##### Department of Mathematics,

University of California San Diego

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### Math 196 - Student Colloquium

## Amber Puha

#### California State University, San Marcos, Department of Mathematics

## The Mathematics of Options Pricing

##### Abstract:

Consider the question of how a derivatives security (e.g., a call option) should be priced. Due to their potential utility for hedging and speculation, economists started becoming interested in this question in the early 1900s. In the late 1960s, this emerged as an important concern for finance markets as well, due to a relaxation in regulations that allowed insurance companies and banks to invest in derivatives. After decades of growing interest and research efforts, Fisher Black and Myron Scholes developed a mathematically based pricing strategy in the early 1970s that was later simplified and expanded on by Robert Merton. The resulting formulas revolutionized trading practices worldwide. In 1997, Merton and Scholes received the Nobel prize for this body of work (Black had passed away and therefore was ineligible). In the talk, we will examine an extremely simplified version of this body of work. In particular, we will analyze the single-period Cox-Ross-Rubenstein (CRR) model using some of the key principles and methodologies that Black, Scholes, and Merton developed to construct their derivatives pricing theory. Despite the fact that this model is very simple, the analysis will illustrate certain essential aspects of their Nobel prize winning work such as dynamic hedging and the risk neutral probability measure. This will give a flavor of the mathematical content of Math 194, being offered in the winter quarter.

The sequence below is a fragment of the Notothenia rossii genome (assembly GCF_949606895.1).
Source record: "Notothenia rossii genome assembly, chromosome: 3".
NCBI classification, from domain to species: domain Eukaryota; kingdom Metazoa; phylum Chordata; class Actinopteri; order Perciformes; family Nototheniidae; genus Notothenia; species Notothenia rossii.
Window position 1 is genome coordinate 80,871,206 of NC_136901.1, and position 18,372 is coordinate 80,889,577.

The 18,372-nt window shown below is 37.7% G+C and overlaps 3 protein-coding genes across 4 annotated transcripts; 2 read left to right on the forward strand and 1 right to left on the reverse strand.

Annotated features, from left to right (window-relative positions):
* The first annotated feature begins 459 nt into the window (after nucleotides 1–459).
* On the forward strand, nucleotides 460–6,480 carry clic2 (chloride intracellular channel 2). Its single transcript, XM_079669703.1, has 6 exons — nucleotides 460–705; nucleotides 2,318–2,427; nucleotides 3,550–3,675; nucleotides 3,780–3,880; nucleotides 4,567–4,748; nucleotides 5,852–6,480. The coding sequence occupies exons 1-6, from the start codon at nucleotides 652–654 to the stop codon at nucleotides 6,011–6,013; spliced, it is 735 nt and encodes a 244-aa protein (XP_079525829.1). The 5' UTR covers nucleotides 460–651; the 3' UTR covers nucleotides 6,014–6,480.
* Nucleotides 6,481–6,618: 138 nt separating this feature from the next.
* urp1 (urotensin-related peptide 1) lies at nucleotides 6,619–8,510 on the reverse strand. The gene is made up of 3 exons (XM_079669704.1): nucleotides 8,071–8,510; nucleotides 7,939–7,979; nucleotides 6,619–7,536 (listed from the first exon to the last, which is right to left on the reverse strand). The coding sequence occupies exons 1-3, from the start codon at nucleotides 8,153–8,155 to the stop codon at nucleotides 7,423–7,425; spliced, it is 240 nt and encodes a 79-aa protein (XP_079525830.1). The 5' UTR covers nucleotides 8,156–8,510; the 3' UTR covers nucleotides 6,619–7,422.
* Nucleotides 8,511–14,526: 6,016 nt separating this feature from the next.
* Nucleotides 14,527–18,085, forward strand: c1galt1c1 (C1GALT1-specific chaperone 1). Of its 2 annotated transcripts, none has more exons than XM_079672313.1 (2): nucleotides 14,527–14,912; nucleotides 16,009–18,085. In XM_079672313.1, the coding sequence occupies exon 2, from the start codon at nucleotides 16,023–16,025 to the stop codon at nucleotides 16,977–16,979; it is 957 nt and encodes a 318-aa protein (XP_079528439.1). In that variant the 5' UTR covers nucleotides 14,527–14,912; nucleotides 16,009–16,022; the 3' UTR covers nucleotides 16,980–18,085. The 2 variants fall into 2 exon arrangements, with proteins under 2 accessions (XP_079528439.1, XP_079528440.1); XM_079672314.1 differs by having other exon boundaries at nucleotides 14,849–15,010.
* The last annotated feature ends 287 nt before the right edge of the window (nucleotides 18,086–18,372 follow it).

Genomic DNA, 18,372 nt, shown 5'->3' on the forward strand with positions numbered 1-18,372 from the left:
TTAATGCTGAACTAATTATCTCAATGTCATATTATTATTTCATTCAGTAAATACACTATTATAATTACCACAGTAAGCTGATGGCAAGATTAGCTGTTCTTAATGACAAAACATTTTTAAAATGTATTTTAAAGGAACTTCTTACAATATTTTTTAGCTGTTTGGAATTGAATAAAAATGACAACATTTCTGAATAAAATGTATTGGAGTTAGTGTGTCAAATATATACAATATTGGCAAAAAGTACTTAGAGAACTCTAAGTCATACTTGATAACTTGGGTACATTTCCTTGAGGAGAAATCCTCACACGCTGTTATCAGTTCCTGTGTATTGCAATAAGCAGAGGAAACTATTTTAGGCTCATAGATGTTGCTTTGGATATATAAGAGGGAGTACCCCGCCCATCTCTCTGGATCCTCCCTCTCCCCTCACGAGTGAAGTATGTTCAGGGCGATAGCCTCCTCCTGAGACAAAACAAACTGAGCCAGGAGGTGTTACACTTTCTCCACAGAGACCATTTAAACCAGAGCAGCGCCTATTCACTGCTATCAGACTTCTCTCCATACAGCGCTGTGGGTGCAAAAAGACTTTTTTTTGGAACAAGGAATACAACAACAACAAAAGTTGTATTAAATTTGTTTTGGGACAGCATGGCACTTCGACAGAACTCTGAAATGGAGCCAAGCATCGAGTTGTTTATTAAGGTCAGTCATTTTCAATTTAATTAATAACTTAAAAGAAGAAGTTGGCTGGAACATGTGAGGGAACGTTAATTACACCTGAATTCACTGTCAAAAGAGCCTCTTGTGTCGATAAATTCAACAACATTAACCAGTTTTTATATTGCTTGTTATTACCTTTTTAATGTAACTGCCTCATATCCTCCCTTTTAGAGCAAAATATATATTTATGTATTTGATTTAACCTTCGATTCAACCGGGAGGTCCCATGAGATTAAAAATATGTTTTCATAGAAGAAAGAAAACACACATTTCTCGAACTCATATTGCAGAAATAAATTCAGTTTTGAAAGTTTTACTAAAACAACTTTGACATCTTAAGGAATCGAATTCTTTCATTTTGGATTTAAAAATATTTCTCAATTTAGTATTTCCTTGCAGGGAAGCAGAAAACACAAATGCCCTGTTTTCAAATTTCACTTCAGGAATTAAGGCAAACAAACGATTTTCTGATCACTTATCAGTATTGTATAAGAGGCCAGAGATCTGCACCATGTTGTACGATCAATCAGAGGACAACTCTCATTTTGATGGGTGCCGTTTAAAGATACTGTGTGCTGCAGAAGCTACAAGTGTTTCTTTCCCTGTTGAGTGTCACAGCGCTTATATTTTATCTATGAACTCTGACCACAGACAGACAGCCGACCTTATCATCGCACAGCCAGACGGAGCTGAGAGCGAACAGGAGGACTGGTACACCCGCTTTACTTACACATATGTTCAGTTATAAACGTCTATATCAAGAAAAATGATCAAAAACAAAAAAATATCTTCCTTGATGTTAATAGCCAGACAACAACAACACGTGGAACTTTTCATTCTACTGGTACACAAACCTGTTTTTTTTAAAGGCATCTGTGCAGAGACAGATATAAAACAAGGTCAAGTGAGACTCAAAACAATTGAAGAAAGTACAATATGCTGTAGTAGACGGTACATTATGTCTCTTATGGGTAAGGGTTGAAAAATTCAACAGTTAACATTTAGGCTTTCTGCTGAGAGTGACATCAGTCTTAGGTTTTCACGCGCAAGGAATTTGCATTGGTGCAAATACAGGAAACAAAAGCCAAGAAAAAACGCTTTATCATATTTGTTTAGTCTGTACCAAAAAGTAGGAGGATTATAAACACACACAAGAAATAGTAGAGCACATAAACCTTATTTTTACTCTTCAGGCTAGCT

Host: Glenn Tesler

### November 12, 2013

### 11:00 AM

### AP&M B402A

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